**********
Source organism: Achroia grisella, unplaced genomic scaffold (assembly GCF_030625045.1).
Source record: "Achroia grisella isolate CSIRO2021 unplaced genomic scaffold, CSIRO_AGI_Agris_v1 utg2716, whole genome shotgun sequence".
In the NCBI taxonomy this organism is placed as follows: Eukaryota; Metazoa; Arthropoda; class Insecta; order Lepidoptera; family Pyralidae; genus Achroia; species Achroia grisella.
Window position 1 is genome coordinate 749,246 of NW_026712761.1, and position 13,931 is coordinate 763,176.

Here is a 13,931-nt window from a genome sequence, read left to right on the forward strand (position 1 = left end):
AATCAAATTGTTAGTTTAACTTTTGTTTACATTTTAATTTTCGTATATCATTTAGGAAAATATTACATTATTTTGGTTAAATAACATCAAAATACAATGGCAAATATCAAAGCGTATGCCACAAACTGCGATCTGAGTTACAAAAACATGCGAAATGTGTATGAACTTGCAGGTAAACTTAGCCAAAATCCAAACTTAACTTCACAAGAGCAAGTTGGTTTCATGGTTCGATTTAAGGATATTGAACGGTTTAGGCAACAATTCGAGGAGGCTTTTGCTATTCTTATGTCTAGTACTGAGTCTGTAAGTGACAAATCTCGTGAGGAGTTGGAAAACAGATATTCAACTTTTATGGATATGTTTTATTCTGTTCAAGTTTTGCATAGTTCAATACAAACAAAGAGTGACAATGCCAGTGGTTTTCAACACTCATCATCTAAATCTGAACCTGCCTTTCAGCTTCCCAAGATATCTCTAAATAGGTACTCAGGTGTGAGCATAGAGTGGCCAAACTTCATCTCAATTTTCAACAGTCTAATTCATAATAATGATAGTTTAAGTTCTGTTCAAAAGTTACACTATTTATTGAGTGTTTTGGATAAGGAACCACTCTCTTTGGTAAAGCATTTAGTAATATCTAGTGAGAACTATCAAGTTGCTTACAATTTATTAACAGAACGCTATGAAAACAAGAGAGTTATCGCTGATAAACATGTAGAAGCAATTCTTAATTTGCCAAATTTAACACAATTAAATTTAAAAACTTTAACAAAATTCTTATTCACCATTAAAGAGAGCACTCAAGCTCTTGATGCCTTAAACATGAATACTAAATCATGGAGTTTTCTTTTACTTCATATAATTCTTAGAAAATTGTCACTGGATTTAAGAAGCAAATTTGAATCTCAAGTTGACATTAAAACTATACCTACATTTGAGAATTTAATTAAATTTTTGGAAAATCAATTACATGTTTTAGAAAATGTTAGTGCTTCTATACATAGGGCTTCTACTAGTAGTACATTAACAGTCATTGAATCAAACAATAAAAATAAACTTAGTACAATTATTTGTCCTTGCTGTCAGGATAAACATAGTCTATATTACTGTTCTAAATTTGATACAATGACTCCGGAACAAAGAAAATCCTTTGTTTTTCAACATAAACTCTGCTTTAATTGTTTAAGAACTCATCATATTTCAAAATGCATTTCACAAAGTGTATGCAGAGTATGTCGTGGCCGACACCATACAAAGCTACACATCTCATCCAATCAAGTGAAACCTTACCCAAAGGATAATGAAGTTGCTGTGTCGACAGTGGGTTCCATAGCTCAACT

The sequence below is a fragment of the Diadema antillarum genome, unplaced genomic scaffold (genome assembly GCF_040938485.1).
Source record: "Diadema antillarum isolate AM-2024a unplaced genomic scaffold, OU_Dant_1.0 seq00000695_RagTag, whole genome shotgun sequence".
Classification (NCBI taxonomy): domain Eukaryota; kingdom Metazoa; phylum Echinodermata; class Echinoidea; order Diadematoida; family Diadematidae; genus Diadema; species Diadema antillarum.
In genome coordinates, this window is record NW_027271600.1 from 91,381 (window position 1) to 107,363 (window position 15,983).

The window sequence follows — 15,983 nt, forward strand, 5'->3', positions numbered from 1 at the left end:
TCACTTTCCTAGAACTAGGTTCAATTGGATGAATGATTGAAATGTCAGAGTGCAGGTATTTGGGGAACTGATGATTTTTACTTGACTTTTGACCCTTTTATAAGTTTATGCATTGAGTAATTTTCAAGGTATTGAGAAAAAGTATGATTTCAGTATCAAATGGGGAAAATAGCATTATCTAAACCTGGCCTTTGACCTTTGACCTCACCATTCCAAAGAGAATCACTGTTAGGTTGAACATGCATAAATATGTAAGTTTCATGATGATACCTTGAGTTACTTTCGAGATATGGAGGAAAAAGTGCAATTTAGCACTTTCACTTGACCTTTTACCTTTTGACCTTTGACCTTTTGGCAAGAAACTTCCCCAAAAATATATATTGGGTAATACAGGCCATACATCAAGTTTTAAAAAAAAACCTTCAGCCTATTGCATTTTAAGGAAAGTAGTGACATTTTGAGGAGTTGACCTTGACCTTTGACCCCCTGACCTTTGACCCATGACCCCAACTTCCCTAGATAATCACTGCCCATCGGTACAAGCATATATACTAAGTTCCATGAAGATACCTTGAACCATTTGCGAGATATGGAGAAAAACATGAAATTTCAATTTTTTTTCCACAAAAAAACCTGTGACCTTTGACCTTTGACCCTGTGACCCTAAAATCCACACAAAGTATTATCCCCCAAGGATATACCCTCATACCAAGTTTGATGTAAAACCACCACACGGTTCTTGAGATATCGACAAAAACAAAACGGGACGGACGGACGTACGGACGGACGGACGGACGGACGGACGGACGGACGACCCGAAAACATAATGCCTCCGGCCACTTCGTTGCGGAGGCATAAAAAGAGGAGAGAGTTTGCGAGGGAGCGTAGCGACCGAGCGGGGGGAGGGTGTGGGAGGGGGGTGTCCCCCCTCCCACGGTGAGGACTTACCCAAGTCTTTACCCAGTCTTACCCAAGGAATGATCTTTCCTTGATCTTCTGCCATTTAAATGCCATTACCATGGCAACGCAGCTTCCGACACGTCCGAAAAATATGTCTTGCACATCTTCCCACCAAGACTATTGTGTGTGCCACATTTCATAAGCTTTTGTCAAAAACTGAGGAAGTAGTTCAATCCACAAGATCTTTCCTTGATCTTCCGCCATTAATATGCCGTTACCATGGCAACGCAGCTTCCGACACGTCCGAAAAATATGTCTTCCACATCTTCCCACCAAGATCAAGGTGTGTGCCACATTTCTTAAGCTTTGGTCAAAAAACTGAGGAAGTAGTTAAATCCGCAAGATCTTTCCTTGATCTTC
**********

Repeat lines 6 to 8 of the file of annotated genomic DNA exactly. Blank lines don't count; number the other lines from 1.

AATCAAATTGTTAGTTTAACTTTTGTTTACATTTTAATTTTCGTATATCATTTAGGAAAATATTACATTATTTTGGTTAAATAACATCAAAATACAATGGCAAATATCAAAGCGTATGCCACAAACTGCGATCTGAGTTACAAAAACATGCGAAATGTGTATGAACTTGCAGGTAAACTTAGCCAAAATCCAAACTTAACTTCACAAGAGCAAGTTGGTTTCATGGTTCGATTTAAGGATATTGAACGGTTTAGGCAACAATTCGAGGAGGCTTTTGCTATTCTTATGTCTAGTACTGAGTCTGTAAGTGACAAATCTCGTGAGGAGTTGGAAAACAGATATTCAACTTTTATGGATATGTTTTATTCTGTTCAAGTTTTGCATAGTTCAATACAAACAAAGAGTGACAATGCCAGTGGTTTTCAACACTCATCATCTAAATCTGAACCTGCCTTTCAGCTTCCCAAGATATCTCTAAATAGGTACTCAGGTGTGAGCATAGAGTGGCCAAACTTCATCTCAATTTTCAACAGTCTAATTCATAATAATGATAGTTTAAGTTCTGTTCAAAAGTTACACTATTTATTGAGTGTTTTGGATAAGGAACCACTCTCTTTGGTAAAGCATTTAGTAATATCTAGTGAGAACTATCAAGTTGCTTACAATTTATTAACAGAACGCTATGAAAACAAGAGAGTTATCGCTGATAAACATGTAGAAGCAATTCTTAATTTGCCAAATTTAACACAATTAAATTTAAAAACTTTAACAAAATTCTTATTCACCATTAAAGAGAGCACTCAAGCTCTTGATGCCTTAAACATGAATACTAAATCATGGAGTTTTCTTTTACTTCATATAATTCTTAGAAAATTGTCACTGGATTTAAGAAGCAAATTTGAATCTCAAGTTGACATTAAAACTATACCTACATTTGAGAATTTAATTAAATTTTTGGAAAATCAATTACATGTTTTAGAAAATGTTAGTGCTTCTATACATAGGGCTTCTACTAGTAGTACATTAACAGTCATTGAATCAAACAATAAAAATAAACTTAGTACAATTATTTGTCCTTGCTGTCAGGATAAACATAGTCTATATTACTGTTCTAAATTTGATACAATGACTCCGGAACAAAGAAAATCCTTTGTTTTTCAACATAAACTCTGCTTTAATTGTTTAAGAACTCATCATATTTCAAAATGCATTTCACAAAGTGTATGCAGAGTATGTCGTGGCCGACACCATACAAAGCTACACATCTCATCCAATCAAGTGAAACCTTACCCAAAGGATAATGAAGTTGCTGTGTCGACAGTGGGTTCCATAGCTCAACT

The sequence below is a fragment of the Diadema antillarum genome, unplaced genomic scaffold (genome assembly GCF_040938485.1).
Source record: "Diadema antillarum isolate AM-2024a unplaced genomic scaffold, OU_Dant_1.0 seq00000695_RagTag, whole genome shotgun sequence".